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By Doug Hare
BIG SKY – The reclaimed lumber industry has been around since the 1980s. The industry started to gain steam in the early ‘90s, when deconstructing wooden industrial, commercial and agricultural buildings that were no longer in use became a more lucrative option than simply demolishing the old structures. Reclaimed lumber from old telephone poles, float logs, timbers sawn from standing dead trees (buckskins), snags, character logs, and hand-hewn barn timbers all became hot commodities.
Today, reclaimed wood is highly sought after for its beauty, durability and often fascinating history. It can be used both as a decorative element and as a sturdy surface for flooring, walls, rafters, tables and much more—and demand shows no signs of slowing down.
It would not be an exaggeration to say that Gallatin Valley is the epicenter of Montana’s reclaimed lumber industry. Boasting three significant lumberyards, much of the inventory from these businesses dates back to 1910–1950 when wartime steel shortages drove an increase in wooden structures. “I would stay the Gallatin Valley-Bozeman area is the state leader if not the leader of the North America. I have clients fly in from all over the U.S. and Canada with their interior designers,” said Pat Iwanski, partner and operations manager for Montana Timbers. “I don’t know of any other region that has such a strong market, both in terms of supply and demand, for reclaimed lumber.”
Montana Timbers has an inventory spanning over five acres with species including Douglas Fir, Southern Yellow Pine, Heart Pine, Hemlock, Cedar, White Oak, Red Oak, Sycamore, Redwood, Elm, Walnut, Gum, Poplar, Maple and Beach woods. Iwanski says that most of his clientele is split between customers working on custom lodges and mountain modern, contemporary homes. Iwanski has worked with pieces that date back to the 1700s, albeit those structures are becoming increasingly rare.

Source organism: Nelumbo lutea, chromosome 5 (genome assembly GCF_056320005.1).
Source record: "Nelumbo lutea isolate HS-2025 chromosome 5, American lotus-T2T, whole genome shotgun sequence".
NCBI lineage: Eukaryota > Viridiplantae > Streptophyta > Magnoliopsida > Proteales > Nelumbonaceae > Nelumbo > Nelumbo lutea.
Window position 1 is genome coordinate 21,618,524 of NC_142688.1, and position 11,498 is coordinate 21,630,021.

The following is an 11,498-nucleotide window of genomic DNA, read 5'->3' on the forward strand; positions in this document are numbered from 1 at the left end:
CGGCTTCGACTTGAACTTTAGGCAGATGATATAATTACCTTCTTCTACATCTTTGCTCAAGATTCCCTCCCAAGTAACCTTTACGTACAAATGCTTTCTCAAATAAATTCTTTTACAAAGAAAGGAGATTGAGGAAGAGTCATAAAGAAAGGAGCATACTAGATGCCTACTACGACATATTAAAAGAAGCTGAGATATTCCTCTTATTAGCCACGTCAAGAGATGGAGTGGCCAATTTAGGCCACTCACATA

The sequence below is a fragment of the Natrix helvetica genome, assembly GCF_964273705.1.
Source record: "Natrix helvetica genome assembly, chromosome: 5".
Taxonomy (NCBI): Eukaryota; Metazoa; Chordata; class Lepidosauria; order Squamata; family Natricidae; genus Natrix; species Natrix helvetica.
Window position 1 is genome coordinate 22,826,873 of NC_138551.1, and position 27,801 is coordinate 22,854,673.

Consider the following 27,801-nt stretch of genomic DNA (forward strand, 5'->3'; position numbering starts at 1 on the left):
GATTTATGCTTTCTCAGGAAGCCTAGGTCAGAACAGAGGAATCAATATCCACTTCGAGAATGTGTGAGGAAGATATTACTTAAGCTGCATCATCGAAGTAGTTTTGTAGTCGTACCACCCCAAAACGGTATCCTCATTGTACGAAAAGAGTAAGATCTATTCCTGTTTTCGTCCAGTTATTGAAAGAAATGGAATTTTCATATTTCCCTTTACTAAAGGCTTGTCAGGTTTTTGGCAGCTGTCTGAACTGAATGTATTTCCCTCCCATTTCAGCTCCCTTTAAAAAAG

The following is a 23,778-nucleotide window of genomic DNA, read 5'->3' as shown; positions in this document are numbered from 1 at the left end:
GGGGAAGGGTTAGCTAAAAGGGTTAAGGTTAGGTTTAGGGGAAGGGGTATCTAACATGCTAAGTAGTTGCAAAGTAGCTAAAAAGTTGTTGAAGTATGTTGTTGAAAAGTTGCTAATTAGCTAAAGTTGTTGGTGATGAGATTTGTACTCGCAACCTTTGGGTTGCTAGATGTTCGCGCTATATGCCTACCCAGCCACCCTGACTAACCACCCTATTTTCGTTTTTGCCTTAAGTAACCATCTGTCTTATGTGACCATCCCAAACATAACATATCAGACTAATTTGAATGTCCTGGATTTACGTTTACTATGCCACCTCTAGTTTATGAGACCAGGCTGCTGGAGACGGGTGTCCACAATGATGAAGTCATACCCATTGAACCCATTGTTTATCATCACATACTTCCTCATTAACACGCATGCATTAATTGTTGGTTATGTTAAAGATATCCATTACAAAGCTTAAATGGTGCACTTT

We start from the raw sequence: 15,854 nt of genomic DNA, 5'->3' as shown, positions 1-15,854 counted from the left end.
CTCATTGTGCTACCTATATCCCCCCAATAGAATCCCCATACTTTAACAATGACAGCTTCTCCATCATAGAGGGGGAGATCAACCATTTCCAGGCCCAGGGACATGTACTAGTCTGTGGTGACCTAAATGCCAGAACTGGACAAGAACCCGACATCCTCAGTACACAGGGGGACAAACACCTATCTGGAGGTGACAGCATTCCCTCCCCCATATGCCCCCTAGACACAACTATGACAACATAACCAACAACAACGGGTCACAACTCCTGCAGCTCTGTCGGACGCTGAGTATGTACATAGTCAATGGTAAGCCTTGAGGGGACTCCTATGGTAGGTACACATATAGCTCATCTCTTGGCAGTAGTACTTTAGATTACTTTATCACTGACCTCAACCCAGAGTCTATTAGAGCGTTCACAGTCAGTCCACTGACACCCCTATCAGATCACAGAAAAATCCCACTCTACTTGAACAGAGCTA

Most of the wood at Montana lumberyards is sourced from slow-growing species that have rich, unique color patterns that will eventually give a space in a new home an understated authenticity and rustic yet sophisticated feel. Many reclaimed wood suppliers ensure buyers that the timber is far denser and more durable than newly harvested wood. Older timber has withstood decades of exposure to fluctuations in humidity making it less prone to warping and offers years of weathering and strength that quick-growth wood simply cannot match.
Reclaimed lumber not only offers superior qualities and aesthetic value, but buyers also are importing history into their homes as well. The narrative behind the wood’s history is often a major selling-point and a primary reason why clients are willing to pay a premium price. Whether the pieces are sourced from historic barns and stables, factories and warehouses, retired watercraft, train stations and box cars, wine casts, mills, coal mines, the grains and hues of the refurbished product seem to tell a story that connects us to a simpler time through one of the oldest and most natural building materials.
In order for a given board to make it from its original context to a new home, it will go through a complex process before being reintroduced to market. The source material needs to be discovered, disassembled, transported, denailed, cleaned, resawn as necessary, stacked, graded and sorted. The amount of work and care that goes into curating a single board is exhaustive and meticulous, but the end product provides a warmth and timeless beauty than your typical Ikea table can’t deliver.
This story originally ran in EBS’ Winter 2019-2020 Real Estate Guide in December 2019, edition #235.